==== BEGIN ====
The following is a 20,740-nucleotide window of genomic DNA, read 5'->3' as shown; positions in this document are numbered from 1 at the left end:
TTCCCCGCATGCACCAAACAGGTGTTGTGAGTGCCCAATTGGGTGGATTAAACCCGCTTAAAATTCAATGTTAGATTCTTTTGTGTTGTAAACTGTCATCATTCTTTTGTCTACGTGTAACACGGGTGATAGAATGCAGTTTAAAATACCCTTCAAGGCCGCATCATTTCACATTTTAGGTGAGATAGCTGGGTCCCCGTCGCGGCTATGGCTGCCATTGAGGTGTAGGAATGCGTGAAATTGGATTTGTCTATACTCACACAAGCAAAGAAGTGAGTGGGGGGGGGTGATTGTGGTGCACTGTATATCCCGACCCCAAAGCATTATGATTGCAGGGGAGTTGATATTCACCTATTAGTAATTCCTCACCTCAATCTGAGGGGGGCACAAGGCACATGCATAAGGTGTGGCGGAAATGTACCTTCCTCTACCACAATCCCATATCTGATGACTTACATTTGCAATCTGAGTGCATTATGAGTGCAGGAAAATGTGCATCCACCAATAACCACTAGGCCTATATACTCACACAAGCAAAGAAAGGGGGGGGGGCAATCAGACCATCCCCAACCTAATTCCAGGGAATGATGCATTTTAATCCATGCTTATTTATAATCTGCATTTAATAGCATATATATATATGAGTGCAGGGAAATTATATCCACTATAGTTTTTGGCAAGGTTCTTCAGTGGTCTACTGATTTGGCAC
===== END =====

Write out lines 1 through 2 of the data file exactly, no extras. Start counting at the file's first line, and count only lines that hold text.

The following is a 20,740-nucleotide window of genomic DNA, read 5'->3' as shown; positions in this document are numbered from 1 at the left end:
TTCCCCGCATGCACCAAACAGGTGTTGTGAGTGCCCAATTGGGTGGATTAAACCCGCTTAAAATTCAATGTTAGATTCTTTTGTGTTGTAAACTGTCATCATTCTTTTGTCTACGTGTAACACGGGTGATAGAATGCAGTTTAAAATACCCTTCAAGGCCGCATCATTTCACATTTTAGGTGAGATAGCTGGGTCCCCGTCGCGGCTATGGCTGCCATTGAGGTGTAGGAATGCGTGAAATTGGATTTGTCTATACTCACACAAGCAAAGAAGTGAGTGGGGGGGGGTGATTGTGGTGCACTGTATATCCCGACCCCAAAGCATTATGATTGCAGGGGAGTTGATATTCACCTATTAGTAATTCCTCACCTCAATCTGAGGGGGGCACAAGGCACATGCATAAGGTGTGGCGGAAATGTACCTTCCTCTACCACAATCCCATATCTGATGACTTACATTTGCAATCTGAGTGCATTATGAGTGCAGGAAAATGTGCATCCACCAATAACCACTAGGCCTATATACTCACACAAGCAAAGAAAGGGGGGGGGGCAATCAGACCATCCCCAACCTAATTCCAGGGAATGATGCATTTTAATCCATGCTTATTTATAATCTGCATTTAATAGCATATATATATATGAGTGCAGGGAAATTATATCCACTATAGTTTTTGGCAAGGTTCTTCAGTGGTCTACTGATTTGGCAC